Pac-16: Who Is Better off with the Possible Realignment?

Matt Velure@@untrmonkeyContributor IISeptember 9, 2011

ARLINGTON, TX - JANUARY 07:  Quarterback Ryan Tannehill #17 of the Texas A&M Aggies looks to throw a pass against the Louisiana State University Tigers during the AT&T Cotton Bowl at Cowboys Stadium on January 7, 2011 in Arlington, Texas.  (Photo by Chris Graythen/Getty Images)
Chris Graythen/Getty Images

When Texas A&M announced they were leaving the Big 12, the big elephant in the room stood up. That elephant is about to stomp on what remains of the Big 12. The mice will start running to the SEC, ACC and the Pac-12. That brings us to the Pac-8, or Pac-10—no, wait—now it’s the Pac-12.

I agree with Pac-12 commissioner Larry Scott, who says that probably the best product for the Pac-12 is to stay the Pac-12. However, I believe he understands that if the Pac-12 doesn’t join the conference realignment party, there will be a huge line spanning the Rocky Mountains that will isolate the Pac-12 from the rest of the country.

So, in order for the Pac-12 not to be left at the altar, the Pac-16 must rear its ugly head. The Pac-12 Conference may feel like it is holding a double-edged sword.

Okay, so let’s assume that this realignment throughout the country happens and the 2012 college football schedule is not anything like what we have this year.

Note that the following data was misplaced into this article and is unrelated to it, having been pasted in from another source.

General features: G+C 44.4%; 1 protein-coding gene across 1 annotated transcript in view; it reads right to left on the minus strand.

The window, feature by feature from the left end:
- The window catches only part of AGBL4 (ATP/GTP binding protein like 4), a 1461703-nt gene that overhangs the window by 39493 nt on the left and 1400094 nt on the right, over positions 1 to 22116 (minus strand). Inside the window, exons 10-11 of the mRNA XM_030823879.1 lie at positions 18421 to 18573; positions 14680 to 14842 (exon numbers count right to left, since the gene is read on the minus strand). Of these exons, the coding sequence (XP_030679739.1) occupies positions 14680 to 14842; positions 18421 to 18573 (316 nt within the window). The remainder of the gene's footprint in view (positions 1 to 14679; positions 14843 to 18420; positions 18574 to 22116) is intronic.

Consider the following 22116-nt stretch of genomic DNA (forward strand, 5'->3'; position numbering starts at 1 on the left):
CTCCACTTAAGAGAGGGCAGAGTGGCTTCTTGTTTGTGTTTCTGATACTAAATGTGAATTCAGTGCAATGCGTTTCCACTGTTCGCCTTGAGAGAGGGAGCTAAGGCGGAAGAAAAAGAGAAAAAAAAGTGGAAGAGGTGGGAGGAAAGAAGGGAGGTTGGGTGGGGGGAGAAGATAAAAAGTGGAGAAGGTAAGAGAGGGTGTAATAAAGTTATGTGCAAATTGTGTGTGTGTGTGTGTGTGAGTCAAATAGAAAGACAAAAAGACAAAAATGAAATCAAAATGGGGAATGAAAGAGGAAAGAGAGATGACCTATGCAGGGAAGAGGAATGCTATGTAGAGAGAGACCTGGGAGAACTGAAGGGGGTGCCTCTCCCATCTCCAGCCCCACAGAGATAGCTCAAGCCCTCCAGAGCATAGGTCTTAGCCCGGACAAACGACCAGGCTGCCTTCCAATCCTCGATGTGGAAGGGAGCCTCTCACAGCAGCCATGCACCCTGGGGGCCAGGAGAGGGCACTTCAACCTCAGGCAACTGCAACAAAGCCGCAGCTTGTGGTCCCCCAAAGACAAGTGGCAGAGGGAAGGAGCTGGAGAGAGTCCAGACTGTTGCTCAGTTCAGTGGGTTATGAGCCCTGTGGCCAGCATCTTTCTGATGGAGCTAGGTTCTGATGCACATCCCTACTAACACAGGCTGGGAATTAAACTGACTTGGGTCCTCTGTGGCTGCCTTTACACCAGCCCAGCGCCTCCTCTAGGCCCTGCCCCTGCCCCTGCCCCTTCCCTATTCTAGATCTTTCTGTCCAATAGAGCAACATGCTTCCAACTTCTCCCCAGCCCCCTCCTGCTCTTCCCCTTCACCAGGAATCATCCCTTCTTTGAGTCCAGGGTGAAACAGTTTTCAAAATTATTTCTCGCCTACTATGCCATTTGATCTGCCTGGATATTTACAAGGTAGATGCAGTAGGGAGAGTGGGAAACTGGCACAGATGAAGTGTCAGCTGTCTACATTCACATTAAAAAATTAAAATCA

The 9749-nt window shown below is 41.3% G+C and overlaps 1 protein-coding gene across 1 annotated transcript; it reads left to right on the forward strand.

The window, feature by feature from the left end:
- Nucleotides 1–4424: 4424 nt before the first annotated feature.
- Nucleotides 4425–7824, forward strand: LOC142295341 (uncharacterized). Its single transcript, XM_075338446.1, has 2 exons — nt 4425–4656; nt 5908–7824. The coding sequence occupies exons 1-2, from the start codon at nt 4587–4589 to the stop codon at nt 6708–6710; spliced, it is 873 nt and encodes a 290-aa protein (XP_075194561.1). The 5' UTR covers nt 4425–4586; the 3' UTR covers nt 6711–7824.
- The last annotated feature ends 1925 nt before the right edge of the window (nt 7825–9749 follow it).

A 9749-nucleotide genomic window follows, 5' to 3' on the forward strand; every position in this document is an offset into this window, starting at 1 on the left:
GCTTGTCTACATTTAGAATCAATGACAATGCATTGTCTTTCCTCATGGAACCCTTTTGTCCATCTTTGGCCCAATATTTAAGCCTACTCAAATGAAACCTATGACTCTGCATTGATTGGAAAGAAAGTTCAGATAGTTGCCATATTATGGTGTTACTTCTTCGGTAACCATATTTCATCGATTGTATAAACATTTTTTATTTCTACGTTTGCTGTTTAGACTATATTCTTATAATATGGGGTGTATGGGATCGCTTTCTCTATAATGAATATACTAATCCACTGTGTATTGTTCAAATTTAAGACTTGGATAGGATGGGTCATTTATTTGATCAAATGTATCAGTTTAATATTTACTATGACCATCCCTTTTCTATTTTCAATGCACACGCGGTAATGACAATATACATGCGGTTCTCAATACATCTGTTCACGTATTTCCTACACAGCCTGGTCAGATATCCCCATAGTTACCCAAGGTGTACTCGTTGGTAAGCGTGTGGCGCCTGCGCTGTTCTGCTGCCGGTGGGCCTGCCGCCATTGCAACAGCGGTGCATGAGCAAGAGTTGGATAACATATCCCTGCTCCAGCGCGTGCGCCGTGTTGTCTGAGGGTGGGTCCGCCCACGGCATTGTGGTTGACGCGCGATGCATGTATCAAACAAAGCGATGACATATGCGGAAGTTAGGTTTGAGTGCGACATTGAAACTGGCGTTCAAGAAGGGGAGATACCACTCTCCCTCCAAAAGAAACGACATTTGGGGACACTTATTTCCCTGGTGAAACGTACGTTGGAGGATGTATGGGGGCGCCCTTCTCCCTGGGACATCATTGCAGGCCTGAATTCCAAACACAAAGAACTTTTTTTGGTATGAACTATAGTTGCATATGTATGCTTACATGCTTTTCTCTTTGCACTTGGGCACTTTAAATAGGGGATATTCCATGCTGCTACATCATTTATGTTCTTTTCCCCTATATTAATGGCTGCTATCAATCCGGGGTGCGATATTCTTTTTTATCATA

I have one question: Who is better off?

Student athletes? Yeah, right—they don’t win now, so why would the university presidents or the NCAA throw them a bone?

How about the fans? Well, do you actually see ticket prices going down as a result of this? My attendance is critical so I can buy $14 beers.

Now, don’t get me wrong, the Pac-16 could be a great, competitive conference. I live in Eugene, the home of the Ducks. I would love the opportunity to see the matchups that this conference realignment has the potential to produce. Selfishly, I would really enjoy having Oklahoma State come to Eugene every other year. That would be a great game, each and every meeting.

Okay, so the players and fans won’t be better off.

Who’s left?

That’s right, the old men who run the NCAA, the bowl committees (really old men) and university presidents (really, really old men).

What will these groups gain?


After all, that’s what it’s all about, isn’t it?